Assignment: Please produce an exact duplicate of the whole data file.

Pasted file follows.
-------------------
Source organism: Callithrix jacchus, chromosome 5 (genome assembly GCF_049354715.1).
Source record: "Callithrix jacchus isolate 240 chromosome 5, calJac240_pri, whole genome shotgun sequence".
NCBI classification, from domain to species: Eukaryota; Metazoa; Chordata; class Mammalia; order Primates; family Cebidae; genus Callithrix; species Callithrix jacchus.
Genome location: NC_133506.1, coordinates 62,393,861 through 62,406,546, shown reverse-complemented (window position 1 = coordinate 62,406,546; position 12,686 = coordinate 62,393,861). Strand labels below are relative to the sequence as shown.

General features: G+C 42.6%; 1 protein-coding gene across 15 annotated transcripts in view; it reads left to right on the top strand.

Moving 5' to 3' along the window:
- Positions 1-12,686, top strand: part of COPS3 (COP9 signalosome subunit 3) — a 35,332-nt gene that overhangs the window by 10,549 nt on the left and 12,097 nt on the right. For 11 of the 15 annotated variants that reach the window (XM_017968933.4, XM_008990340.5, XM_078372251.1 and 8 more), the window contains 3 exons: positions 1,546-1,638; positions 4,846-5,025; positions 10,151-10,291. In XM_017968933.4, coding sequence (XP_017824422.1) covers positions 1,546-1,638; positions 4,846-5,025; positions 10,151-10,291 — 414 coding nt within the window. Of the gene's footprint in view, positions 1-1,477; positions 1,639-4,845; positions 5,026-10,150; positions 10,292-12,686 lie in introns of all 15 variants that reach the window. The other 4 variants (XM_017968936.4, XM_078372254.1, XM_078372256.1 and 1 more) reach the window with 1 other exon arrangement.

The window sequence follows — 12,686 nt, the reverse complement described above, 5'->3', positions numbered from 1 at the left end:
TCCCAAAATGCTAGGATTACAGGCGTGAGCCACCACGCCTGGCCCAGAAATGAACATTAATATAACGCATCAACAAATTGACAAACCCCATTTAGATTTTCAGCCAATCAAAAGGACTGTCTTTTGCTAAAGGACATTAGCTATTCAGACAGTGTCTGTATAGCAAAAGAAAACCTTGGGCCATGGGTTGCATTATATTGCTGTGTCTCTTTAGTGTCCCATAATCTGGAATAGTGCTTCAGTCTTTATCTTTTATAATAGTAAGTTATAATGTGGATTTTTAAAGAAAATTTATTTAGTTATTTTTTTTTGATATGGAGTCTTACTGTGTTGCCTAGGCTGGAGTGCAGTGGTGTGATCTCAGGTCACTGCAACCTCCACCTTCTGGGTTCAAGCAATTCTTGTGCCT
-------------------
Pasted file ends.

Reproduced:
Source organism: Callithrix jacchus, chromosome 5 (genome assembly GCF_049354715.1).
Source record: "Callithrix jacchus isolate 240 chromosome 5, calJac240_pri, whole genome shotgun sequence".
NCBI classification, from domain to species: Eukaryota; Metazoa; Chordata; class Mammalia; order Primates; family Cebidae; genus Callithrix; species Callithrix jacchus.
Genome location: NC_133506.1, coordinates 62,393,861 through 62,406,546, shown reverse-complemented (window position 1 = coordinate 62,406,546; position 12,686 = coordinate 62,393,861). Strand labels below are relative to the sequence as shown.

General features: G+C 42.6%; 1 protein-coding gene across 15 annotated transcripts in view; it reads left to right on the top strand.

Moving 5' to 3' along the window:
- Positions 1-12,686, top strand: part of COPS3 (COP9 signalosome subunit 3) — a 35,332-nt gene that overhangs the window by 10,549 nt on the left and 12,097 nt on the right. For 11 of the 15 annotated variants that reach the window (XM_017968933.4, XM_008990340.5, XM_078372251.1 and 8 more), the window contains 3 exons: positions 1,546-1,638; positions 4,846-5,025; positions 10,151-10,291. In XM_017968933.4, coding sequence (XP_017824422.1) covers positions 1,546-1,638; positions 4,846-5,025; positions 10,151-10,291 — 414 coding nt within the window. Of the gene's footprint in view, positions 1-1,477; positions 1,639-4,845; positions 5,026-10,150; positions 10,292-12,686 lie in introns of all 15 variants that reach the window. The other 4 variants (XM_017968936.4, XM_078372254.1, XM_078372256.1 and 1 more) reach the window with 1 other exon arrangement.

The window sequence follows — 12,686 nt, the reverse complement described above, 5'->3', positions numbered from 1 at the left end:
TCCCAAAATGCTAGGATTACAGGCGTGAGCCACCACGCCTGGCCCAGAAATGAACATTAATATAACGCATCAACAAATTGACAAACCCCATTTAGATTTTCAGCCAATCAAAAGGACTGTCTTTTGCTAAAGGACATTAGCTATTCAGACAGTGTCTGTATAGCAAAAGAAAACCTTGGGCCATGGGTTGCATTATATTGCTGTGTCTCTTTAGTGTCCCATAATCTGGAATAGTGCTTCAGTCTTTATCTTTTATAATAGTAAGTTATAATGTGGATTTTTAAAGAAAATTTATTTAGTTATTTTTTTTTGATATGGAGTCTTACTGTGTTGCCTAGGCTGGAGTGCAGTGGTGTGATCTCAGGTCACTGCAACCTCCACCTTCTGGGTTCAAGCAATTCTTGTGCCT